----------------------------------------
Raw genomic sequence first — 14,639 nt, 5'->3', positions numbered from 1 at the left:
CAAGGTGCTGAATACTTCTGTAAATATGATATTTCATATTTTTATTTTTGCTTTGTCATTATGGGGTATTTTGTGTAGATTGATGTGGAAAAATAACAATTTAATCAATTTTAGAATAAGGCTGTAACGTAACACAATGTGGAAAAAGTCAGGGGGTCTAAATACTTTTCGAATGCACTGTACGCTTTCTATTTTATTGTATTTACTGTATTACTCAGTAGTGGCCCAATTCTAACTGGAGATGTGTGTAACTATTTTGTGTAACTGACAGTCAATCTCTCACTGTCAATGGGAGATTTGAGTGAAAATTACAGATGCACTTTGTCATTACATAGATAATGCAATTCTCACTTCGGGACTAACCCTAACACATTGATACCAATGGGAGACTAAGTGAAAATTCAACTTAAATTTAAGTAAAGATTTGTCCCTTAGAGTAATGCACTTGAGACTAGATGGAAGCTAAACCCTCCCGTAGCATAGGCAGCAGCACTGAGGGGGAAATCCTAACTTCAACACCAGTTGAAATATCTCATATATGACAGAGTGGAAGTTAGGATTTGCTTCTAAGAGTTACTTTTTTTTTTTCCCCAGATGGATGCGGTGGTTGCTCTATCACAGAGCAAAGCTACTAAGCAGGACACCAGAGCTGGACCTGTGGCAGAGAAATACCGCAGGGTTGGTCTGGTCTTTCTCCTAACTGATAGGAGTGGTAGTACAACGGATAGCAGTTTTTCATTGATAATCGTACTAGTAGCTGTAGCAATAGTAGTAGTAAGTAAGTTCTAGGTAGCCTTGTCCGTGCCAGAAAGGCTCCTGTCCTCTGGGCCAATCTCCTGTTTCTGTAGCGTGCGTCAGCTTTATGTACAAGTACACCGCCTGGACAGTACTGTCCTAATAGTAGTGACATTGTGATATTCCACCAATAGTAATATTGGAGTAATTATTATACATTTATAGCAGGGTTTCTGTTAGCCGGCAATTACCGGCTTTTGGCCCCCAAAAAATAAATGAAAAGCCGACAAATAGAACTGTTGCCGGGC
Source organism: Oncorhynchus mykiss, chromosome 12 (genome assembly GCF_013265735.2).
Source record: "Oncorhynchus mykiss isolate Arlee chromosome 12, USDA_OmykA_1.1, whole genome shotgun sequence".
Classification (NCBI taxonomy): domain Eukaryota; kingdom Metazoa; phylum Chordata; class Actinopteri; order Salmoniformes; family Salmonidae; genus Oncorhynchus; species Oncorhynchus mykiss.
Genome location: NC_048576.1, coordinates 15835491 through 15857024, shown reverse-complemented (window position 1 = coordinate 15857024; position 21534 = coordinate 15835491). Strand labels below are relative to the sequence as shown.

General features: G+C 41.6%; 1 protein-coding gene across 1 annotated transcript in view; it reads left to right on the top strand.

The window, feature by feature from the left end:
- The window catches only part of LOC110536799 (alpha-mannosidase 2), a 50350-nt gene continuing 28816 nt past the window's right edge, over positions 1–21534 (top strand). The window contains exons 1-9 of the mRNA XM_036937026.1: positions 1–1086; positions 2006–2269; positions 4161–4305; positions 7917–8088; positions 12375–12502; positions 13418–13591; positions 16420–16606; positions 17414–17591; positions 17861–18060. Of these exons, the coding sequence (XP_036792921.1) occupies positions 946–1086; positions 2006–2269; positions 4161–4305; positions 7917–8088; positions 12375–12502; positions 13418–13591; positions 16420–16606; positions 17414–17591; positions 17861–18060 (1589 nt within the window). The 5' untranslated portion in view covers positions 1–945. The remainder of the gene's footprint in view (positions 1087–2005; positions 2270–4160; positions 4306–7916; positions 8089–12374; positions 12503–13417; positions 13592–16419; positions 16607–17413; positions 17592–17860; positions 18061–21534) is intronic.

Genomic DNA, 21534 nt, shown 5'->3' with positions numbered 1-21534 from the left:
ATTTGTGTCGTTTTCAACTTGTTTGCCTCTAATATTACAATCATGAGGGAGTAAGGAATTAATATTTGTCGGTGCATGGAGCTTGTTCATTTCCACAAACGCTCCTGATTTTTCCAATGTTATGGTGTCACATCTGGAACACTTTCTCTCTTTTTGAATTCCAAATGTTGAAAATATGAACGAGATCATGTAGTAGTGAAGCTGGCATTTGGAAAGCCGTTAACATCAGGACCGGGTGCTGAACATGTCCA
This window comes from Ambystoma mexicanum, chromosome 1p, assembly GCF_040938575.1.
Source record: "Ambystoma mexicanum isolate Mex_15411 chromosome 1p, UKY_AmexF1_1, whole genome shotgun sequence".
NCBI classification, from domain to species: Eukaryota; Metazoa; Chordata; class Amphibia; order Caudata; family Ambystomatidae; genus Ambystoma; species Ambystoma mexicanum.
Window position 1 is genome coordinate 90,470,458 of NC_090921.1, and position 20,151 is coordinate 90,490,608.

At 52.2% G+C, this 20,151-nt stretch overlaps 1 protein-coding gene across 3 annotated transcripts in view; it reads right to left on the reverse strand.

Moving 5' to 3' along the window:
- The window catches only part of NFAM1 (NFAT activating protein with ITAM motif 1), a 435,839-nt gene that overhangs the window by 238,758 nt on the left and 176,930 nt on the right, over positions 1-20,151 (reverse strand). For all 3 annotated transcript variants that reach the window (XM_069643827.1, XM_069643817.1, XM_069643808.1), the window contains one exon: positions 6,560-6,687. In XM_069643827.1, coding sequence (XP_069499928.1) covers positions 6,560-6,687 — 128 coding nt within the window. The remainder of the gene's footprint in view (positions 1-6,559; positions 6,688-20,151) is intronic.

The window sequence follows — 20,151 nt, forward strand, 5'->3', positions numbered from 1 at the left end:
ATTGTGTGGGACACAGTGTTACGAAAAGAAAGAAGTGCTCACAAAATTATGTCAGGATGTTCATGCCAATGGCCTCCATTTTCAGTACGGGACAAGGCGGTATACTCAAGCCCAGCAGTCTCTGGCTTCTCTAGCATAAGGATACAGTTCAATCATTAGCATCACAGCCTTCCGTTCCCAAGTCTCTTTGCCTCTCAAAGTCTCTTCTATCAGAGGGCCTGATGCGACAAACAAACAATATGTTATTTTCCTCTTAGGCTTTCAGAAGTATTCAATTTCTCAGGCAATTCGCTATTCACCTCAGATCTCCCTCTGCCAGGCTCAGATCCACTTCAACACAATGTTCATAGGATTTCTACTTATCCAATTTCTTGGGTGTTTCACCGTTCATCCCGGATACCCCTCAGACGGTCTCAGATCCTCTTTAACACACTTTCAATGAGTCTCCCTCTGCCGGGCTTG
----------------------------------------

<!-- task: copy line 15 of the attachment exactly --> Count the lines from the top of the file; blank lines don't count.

Window position 1 is genome coordinate 90,470,458 of NC_090921.1, and position 20,151 is coordinate 90,490,608.